An important aspect of the invention is the pH of the binder in liquid form when applied to the fibres as this is the form in which the binder will have significant contact with manufacturing equipment as freshly prepared and in a wash water system. The binder may change its pH as it cures; it may become more acidic as it cures. Nevertheless, once cured, the binder has less direct contact with the manufacturing equipment. Furthermore, where the cured binder is substantially insoluble in water, which is preferably the case, there is little risk of acid contamination from the cured binder.
It is surprising that binders of this type at 15% or less by weight can confer the desired characteristics on the insulating product. This amount of binder is comparable with the binder contents commonly used with phenol formaldehyde based binders. The cured binder content may be 12% or less or 10% or less; it may be within the range of 3-8%, particularly 3.5-6% by weight. The binder content may be determined by loss on ignition. Such binder contents are particularly suitable for low and medium density products. Particularly for higher density products, the cured binder content may be in the range 0.5-5% by weight.
The binder may:
The binder may be based on a combination of a polycarboxylic acid, for example citric acid, a sugar, for example dextrose, and a source of ammonia, for example ammonia solution. It may be based on a combination of ammonium citrate and dextrose. Where the binder is based on sugars and/or citric acid and or comprises significant —OH groups, it is particularly surprising that such levels of Weathered Parting Strength can be achieved. It would have been thought that the —OH groups for example in the sugars and/or citric acid would be readily subject to hydrolysis and that the binder would consequently loose significant strength in humid and/or weathering conditions.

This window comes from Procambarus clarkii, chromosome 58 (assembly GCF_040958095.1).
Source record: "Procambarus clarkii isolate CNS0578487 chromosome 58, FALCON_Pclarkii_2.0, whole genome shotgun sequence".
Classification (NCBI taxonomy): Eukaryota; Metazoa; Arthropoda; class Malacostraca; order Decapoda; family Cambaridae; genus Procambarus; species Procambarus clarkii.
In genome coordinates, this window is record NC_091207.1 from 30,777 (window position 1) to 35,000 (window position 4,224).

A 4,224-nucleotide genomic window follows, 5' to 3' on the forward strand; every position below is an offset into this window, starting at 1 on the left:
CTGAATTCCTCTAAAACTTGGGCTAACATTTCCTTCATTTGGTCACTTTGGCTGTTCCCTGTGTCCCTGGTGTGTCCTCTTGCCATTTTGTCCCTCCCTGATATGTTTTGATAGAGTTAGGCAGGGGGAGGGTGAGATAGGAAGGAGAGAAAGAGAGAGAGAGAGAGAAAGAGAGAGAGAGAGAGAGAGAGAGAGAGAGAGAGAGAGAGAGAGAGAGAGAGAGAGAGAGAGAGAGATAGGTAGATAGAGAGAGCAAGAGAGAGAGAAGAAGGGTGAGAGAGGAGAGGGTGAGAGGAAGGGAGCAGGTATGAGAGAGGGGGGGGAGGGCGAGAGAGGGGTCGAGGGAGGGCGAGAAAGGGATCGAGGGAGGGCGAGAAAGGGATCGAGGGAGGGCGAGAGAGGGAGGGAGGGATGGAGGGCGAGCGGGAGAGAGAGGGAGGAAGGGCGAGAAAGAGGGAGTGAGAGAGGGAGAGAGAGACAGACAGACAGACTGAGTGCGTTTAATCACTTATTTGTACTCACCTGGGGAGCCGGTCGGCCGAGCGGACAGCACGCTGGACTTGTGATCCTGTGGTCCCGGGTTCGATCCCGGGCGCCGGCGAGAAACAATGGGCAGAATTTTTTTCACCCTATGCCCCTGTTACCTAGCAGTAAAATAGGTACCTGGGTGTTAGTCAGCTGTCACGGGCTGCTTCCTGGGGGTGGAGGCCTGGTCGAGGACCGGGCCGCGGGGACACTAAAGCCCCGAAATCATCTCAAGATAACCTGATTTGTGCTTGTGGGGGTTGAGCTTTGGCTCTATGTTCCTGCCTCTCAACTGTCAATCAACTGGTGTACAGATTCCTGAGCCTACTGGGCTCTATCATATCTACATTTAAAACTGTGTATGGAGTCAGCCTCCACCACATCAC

The binder may comprise a silicon containing compound, particularly a silane; this may be an amino-substituted compound; it may be a silyl ether; it may facilitate adherence of the binder to the mineral fibres.
The binder may comprise melanoidins; it may be a thermoset binder; it may be thermally curable.
The binder may be one of those disclosed in International patent application n° PCT/US2006/028929, the contents of which is hereby incorporated by reference.
The insulating material may be packaged or be provided in the form of a package; the package may comprise one or more mineral wool insulating products arranged and/or bound together, for example to facilitate transport; it may comprise an enveloping film, for example of a plastics material. The package may comprise or consist of a roll of insulating material or an assembly of individual slabs of insulating material.
The insulating material, particularly when it is a low or medium density product, may have
The insulating material, particularly when it is an insulating board or a higher density product, may have
The mineral fibres may be glass wool or rock wool; the fibres may have an average diameter between 2 and 9 microns or be microfibres of smaller diameter; they may have an average length between 8 and 80 mm.
The mineral fibres may be crimped.
According to a further aspect, the present invention provides a mineral fibre insulating material having at least one of the following features:
The insulating material may have any combination of these features; these features may be combined with other features and/or aspects described herein.
Non-limiting examples of the invention are described below with reference to
An aqueous binder was prepared by mixing together: